Any successful businessperson will tell you that the key to success is passion. Passion sets the great apart from the good, the winners apart from the losers. And passion for Macintosh computers drives the technicians at Computer DNA to successfully run one of the few Cincinnati consulting, service, and sales firms that caters to the Macintosh community.

"Every tech here has a passion for the platform and a love of Apple computers you just don't see with PCs," says Computer DNA's co-owner and co-founder, Vic Pramaggiore. "People get evangelistic about Apple; they love their computers. It's kind of a mystique."

Pramaggiore's passion for Apple computers dates back to 1995, when he and DNA co-founder Michael Bell decided to leave Cincinnati Computer and form a firm that could give more focus to the needs of Mac users.

By 1996, Computer DNA was providing fast and reliable sales and service to Mac owners. Since then, DNA has grown out of a warehouse in Lockland to its current offices in Blue Ash. What sets DNA apart from its competitors is the business-to-business relationship with its clients, according to DNA office manager Lauren Howard. "We like to keep our clients in business. We're not going to charge them out the nose, because we want them to stay in business so we can stay in business," Howard says.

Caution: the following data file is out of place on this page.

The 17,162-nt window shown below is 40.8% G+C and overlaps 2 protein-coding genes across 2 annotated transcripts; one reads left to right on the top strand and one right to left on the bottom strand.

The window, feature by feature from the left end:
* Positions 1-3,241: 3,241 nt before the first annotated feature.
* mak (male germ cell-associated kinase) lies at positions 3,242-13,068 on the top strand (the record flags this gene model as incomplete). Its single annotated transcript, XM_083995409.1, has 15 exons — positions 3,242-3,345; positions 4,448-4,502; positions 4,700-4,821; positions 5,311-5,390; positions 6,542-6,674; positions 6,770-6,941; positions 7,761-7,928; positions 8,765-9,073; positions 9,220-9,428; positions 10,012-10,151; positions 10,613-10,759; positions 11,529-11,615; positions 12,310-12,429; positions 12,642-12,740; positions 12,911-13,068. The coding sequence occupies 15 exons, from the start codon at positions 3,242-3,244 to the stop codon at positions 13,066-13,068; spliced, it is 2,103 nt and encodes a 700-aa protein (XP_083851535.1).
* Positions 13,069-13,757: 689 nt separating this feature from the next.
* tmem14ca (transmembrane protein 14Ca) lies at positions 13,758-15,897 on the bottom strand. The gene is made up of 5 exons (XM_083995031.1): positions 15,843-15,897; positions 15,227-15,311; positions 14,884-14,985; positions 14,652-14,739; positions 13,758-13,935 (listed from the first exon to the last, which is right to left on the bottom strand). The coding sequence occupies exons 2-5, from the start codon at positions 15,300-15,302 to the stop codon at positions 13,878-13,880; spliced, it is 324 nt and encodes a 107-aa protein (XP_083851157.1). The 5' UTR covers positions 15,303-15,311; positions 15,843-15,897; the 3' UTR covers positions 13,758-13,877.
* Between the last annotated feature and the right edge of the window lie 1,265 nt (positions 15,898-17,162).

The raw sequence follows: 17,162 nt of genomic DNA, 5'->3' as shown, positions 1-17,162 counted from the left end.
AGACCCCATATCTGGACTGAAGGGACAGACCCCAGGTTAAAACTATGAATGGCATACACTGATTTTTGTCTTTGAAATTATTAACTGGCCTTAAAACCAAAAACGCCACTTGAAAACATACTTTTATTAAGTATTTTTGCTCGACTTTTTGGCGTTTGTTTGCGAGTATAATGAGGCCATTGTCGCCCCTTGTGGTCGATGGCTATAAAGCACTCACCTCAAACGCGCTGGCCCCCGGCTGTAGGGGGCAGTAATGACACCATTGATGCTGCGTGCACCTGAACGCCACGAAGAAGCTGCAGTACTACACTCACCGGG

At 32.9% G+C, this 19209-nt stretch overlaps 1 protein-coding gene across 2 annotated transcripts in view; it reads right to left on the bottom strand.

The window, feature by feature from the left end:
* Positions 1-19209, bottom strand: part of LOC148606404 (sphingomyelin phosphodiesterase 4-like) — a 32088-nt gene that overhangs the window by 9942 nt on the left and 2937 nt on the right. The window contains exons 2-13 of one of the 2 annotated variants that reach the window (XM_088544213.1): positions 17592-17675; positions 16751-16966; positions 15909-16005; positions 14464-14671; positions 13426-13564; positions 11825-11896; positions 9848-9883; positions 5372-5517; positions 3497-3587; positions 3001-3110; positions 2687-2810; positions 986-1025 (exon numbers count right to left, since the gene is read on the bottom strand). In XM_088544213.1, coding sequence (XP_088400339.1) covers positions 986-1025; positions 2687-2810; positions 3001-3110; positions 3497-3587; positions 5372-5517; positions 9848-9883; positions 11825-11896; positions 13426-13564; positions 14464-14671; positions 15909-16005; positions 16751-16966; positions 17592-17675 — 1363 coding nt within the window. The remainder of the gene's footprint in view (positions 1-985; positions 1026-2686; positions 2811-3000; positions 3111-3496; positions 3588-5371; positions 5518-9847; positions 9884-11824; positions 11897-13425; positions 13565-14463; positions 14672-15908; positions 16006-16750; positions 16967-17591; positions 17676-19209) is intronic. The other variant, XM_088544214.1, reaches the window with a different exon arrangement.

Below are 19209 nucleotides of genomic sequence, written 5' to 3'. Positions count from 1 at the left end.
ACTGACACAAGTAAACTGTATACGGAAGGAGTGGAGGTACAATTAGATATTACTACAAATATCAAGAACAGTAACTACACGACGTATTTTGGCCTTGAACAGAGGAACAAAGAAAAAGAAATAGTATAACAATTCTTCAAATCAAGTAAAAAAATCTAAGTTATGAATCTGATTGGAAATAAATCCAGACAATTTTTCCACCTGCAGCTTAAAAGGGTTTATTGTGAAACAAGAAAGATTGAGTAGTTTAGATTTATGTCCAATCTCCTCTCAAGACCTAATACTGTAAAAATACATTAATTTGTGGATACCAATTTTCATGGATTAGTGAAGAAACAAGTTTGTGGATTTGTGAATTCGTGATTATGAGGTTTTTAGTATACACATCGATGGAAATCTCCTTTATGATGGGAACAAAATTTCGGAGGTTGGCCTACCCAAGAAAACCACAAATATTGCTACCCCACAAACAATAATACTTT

Computer DNA provides services to major corporations such Scripps-Howard, Ethicon Endosurgery, and Western-Southern Life, while also servicing individual home computers. Although Apple products are most widely used in print houses, ad agencies, and school systems, Macs are often the weapons of choice for the less technically savvy customer who wants a machine that is easy to use and reliable. Macs are more user friendly, aesthetically pleasing, and less susceptible to viruses as compared to PCs, Howard says. "Macs are the Mercedes-Benzes of the computer world."

DNA employs five technicians. Pramaggiore hopes to add one every year as the demand for the company's services grows.

"A lot of startup companies try to grow too fast. They don't spend their money wisely. We just need to continue steady growth and focus on our consulting," Pramaggiore says. "Once you make it past four or five years for a startup company, you're there."